Sunday, 13 February 2011

But will the president listen

to economist N. Gregory Mankiw when he says:
Listening to the president, you might think that competition from China and other rapidly growing nations was one of the larger threats facing the United States. But the essence of economic exchange belies that description. Other nations are best viewed not as our competitors but as our trading partners. Partners are to be welcomed, not feared. As a general matter, their prosperity does not come at our expense.
My guess is no since the president knows that most voters don't see international trade the way economists do. And the president is more worried about voters than economists. Many voters, and not just in the U.S., see competition with China as a big threat to their country. Economists never trier of telling people that trade makes both parties better-off, but to no avail people still see countries as competing.

But we don't compete with other countries, this is a false analogy that comes from thinking that countries are like firms, they're not. As, even, Paul Krugman has said, A Country Is Not a Company. The point is that Coke and Pepsi, for example, do compete, one gains at the others expense, but New Zealand and Australia, for example, don't, their loss is not our gain. International trade is not a zero-sum game. To see this, note that while Coke may wish to put Pepsi out of business, so that Coke can increase their sales and prices and therefore profits, New Zealand would not gain if we put Australia "out of business".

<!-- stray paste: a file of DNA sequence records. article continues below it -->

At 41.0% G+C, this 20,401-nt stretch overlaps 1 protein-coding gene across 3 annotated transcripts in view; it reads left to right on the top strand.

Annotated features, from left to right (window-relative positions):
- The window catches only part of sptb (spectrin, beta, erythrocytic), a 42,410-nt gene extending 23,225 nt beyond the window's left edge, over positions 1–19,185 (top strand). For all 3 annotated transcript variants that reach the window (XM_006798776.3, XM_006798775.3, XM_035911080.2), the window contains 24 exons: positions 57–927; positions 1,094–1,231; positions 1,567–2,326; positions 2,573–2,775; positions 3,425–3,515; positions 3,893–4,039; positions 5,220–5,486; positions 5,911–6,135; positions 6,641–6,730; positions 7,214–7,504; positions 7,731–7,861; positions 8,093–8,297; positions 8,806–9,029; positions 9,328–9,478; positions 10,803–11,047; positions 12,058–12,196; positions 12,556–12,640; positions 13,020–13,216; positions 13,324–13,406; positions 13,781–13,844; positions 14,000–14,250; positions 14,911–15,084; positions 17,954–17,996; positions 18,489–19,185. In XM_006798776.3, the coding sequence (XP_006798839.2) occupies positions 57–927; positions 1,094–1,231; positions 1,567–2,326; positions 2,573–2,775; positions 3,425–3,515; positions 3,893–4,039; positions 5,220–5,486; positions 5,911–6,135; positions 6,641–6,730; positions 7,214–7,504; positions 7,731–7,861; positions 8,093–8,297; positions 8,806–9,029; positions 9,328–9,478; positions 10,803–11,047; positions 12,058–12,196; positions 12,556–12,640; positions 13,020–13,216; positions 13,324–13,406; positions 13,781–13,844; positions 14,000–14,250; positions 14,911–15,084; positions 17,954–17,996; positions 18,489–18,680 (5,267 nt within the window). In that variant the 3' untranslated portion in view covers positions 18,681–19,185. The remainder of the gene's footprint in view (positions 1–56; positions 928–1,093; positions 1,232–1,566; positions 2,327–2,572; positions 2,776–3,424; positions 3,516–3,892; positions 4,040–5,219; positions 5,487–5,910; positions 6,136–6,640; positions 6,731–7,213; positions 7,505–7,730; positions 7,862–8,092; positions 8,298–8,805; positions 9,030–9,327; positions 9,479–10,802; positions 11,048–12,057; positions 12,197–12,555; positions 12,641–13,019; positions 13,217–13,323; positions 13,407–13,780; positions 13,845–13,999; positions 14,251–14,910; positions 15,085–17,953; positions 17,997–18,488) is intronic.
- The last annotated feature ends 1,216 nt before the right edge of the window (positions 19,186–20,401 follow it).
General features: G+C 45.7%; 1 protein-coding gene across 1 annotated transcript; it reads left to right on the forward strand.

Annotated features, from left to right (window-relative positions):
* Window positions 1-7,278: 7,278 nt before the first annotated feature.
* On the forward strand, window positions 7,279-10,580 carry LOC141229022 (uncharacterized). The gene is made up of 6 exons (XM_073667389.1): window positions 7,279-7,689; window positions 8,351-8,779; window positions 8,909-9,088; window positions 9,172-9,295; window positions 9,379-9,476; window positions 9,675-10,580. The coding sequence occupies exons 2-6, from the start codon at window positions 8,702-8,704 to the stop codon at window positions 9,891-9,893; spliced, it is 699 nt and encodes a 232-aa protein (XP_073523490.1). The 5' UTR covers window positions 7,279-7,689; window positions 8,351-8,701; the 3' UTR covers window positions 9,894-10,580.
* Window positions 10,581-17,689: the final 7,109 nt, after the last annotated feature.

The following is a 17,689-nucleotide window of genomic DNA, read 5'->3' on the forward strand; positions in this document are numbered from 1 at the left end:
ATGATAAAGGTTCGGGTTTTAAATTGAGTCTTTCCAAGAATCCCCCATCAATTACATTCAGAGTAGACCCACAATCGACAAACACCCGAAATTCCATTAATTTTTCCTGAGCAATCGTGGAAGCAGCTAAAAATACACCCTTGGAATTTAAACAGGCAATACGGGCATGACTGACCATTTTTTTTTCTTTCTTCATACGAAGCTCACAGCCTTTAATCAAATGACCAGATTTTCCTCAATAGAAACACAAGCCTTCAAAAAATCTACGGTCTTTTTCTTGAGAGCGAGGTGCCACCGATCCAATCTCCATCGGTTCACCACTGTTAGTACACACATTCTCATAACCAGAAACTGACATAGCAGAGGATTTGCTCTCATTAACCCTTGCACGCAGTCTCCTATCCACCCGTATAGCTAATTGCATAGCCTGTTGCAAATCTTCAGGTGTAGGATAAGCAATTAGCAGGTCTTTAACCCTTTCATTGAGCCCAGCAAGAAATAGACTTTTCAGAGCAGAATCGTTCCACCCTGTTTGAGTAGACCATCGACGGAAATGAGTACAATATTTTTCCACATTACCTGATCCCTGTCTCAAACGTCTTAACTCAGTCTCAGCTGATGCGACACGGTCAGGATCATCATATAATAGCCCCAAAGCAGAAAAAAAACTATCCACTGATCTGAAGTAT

Why? Well in the Coke/Pepsi case, Coke gain a lot, in terms of sales and profits, from not having Pepsi to complete with and lose little since Pepsi doesn't buy much , if anything, from Coke. Or Coke from Pepsi. This is not true of the New Zealand/Australia example. We may gain some sells if Australia stopped producing, but we would lose much more. Australia is our biggest export market and if they "went out of business", they would stop importing, and that would hurt us a lot. Also they are suppliers of much of our useful imports and that would stop too, which would hurt us even more.

Countries trade, they don't compete. And thus increased prosperity in Australia - or China - does not come at our -or the U.S.'s - expense.


Taran Rampersad said...

I see your point on countries competing, but I think there is also a point related to production, particularly in the present U.S. Granted, I'm not an economist - and I'm open to discussio. There is a need in the present U.S. economy for creating jobs. Therefore ramping up of production must increase since jobs have to be productive - or they would be, as I believe economists put it, consumption.

So countries do compete in a way - they compete for production. Or am I wrong?

Anonymous said...

By the same rationale, countries don't fight wars, since wars destroy markets. (Ok, so the it's the armies that fight wars, not countries.) Unfair currency manipulation can't be the action of countries, nor the stealing and piracy of intellectual property, or the targeted destruction of a leading domestic firm by a foreign firm. What do we need the WTO for, after all. We're all devoted internationalists.